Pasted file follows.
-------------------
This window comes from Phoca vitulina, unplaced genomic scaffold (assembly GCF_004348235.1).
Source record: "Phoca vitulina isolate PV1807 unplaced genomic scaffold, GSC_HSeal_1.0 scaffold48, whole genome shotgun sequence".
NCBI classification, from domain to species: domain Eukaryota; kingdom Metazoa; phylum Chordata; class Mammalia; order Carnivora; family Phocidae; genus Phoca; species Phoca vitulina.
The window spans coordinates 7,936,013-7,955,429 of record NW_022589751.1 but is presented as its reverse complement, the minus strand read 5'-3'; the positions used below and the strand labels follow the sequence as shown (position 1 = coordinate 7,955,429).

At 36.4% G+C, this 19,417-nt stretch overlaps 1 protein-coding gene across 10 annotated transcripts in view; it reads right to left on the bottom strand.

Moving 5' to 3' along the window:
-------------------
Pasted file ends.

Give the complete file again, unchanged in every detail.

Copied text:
This window comes from Phoca vitulina, unplaced genomic scaffold (assembly GCF_004348235.1).
Source record: "Phoca vitulina isolate PV1807 unplaced genomic scaffold, GSC_HSeal_1.0 scaffold48, whole genome shotgun sequence".
NCBI classification, from domain to species: domain Eukaryota; kingdom Metazoa; phylum Chordata; class Mammalia; order Carnivora; family Phocidae; genus Phoca; species Phoca vitulina.
The window spans coordinates 7,936,013-7,955,429 of record NW_022589751.1 but is presented as its reverse complement, the minus strand read 5'-3'; the positions used below and the strand labels follow the sequence as shown (position 1 = coordinate 7,955,429).

At 36.4% G+C, this 19,417-nt stretch overlaps 1 protein-coding gene across 10 annotated transcripts in view; it reads right to left on the bottom strand.

Moving 5' to 3' along the window: